Andrew Sprung finds the following post-script:
For why should not our neighbours be as good as we to derive from? And I must add that, had we been an unmixed nation, I am of opinion it had been to our disadvantage.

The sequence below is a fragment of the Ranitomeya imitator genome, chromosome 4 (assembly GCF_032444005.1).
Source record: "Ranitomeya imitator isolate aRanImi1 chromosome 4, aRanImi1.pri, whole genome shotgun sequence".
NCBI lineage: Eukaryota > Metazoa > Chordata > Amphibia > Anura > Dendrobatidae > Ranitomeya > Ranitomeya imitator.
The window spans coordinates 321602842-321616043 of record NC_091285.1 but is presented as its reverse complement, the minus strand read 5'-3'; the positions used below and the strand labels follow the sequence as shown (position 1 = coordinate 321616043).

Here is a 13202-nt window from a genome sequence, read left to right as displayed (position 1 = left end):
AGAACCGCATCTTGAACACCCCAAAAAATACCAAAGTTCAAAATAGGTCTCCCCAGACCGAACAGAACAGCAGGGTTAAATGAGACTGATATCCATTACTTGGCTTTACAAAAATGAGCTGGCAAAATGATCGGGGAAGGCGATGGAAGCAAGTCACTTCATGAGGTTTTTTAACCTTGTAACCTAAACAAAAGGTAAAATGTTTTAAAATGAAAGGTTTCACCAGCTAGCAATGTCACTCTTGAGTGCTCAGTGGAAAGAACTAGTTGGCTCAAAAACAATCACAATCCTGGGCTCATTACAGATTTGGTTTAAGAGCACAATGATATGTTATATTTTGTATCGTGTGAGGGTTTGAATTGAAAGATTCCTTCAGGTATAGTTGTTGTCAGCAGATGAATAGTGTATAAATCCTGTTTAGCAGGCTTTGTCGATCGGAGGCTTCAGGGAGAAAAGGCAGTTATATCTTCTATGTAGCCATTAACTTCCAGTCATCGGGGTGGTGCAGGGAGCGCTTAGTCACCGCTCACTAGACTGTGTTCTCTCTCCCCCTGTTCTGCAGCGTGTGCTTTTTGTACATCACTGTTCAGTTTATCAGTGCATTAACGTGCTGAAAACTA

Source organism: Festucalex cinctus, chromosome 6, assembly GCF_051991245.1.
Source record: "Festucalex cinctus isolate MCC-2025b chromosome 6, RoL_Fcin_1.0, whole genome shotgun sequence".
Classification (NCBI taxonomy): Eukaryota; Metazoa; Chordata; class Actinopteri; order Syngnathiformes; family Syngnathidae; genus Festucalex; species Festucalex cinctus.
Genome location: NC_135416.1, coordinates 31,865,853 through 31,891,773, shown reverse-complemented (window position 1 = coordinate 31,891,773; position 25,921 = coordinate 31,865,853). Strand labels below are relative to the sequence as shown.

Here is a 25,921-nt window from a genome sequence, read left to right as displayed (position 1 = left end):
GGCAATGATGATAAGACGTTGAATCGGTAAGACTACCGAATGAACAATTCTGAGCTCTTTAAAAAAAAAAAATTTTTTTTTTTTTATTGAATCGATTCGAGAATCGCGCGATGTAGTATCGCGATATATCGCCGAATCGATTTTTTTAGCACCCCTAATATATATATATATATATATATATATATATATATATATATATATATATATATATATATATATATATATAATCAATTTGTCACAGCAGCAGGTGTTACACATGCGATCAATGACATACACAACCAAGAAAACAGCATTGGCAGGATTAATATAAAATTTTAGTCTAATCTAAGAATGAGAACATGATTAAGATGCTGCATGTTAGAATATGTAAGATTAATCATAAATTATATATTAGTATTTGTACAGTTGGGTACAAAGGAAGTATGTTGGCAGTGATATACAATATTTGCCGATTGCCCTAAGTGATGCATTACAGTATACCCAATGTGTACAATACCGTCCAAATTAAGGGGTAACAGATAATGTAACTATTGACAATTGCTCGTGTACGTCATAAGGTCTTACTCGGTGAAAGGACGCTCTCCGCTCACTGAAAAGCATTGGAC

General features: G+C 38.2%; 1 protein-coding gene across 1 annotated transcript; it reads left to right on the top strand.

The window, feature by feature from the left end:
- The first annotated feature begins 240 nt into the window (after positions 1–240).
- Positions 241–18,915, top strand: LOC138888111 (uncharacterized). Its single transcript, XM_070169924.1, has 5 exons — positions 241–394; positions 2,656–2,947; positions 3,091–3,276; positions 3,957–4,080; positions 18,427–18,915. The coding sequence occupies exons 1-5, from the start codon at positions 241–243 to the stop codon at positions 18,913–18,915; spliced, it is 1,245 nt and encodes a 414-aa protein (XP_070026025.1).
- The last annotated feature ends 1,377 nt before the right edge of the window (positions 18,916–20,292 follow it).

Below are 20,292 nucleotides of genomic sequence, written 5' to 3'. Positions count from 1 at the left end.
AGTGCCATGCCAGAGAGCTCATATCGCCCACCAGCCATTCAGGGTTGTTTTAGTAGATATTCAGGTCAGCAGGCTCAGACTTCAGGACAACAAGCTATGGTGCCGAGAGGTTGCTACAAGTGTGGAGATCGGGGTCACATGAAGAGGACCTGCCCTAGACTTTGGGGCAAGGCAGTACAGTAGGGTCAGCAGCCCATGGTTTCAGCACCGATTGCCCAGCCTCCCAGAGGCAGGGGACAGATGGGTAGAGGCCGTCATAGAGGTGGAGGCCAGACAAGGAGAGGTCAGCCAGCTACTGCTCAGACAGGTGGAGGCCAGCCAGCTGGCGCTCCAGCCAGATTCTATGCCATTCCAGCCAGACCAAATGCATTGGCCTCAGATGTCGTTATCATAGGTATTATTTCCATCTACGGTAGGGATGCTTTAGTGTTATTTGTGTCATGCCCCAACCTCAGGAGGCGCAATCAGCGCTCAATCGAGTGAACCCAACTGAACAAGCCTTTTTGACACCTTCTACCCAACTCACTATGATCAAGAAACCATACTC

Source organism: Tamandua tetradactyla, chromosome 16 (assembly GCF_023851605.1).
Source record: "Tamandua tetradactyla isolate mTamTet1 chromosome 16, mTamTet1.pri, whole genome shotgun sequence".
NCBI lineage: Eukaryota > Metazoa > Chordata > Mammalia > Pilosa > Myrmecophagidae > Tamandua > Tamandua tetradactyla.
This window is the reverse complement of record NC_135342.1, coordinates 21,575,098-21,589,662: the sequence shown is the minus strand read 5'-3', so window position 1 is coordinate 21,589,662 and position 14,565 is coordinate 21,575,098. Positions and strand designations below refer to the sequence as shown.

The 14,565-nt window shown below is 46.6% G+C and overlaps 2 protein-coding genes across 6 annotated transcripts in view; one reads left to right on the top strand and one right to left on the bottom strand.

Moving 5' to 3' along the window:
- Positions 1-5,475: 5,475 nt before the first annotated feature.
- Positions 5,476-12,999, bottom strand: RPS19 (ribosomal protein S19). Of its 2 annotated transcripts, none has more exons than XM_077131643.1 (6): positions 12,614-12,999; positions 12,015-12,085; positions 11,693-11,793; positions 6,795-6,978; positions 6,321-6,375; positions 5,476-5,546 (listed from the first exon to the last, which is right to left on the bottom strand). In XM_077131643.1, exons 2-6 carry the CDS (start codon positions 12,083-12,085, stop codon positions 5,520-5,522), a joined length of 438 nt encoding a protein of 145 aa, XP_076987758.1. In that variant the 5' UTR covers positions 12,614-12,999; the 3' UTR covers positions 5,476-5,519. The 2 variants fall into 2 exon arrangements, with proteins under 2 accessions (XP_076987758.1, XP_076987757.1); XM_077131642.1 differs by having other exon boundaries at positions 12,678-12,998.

For, to go no further, we have three nations about us as clear from mixtures of blood as any in the world, and I know not which of them I could wish ourselves to be likeI mean the Scots, the Welsh and Irish; and if I were to write a reverse to the satire, I would examine all the nations of Europe, and prove that those nations which are most mixed are the best, and have least of barbarism and brutality among them... From hence I only infer that an Englishman, of all men, ought not to despise foreigners as such, and I think the inference is just, since what they are to-day, we were yesterday, and to-morrow they will be like us. If foreigners misbehave in their several stations and employments, I have nothing to do with that; the laws are open to punish them equally with natives, and let them have no favour.
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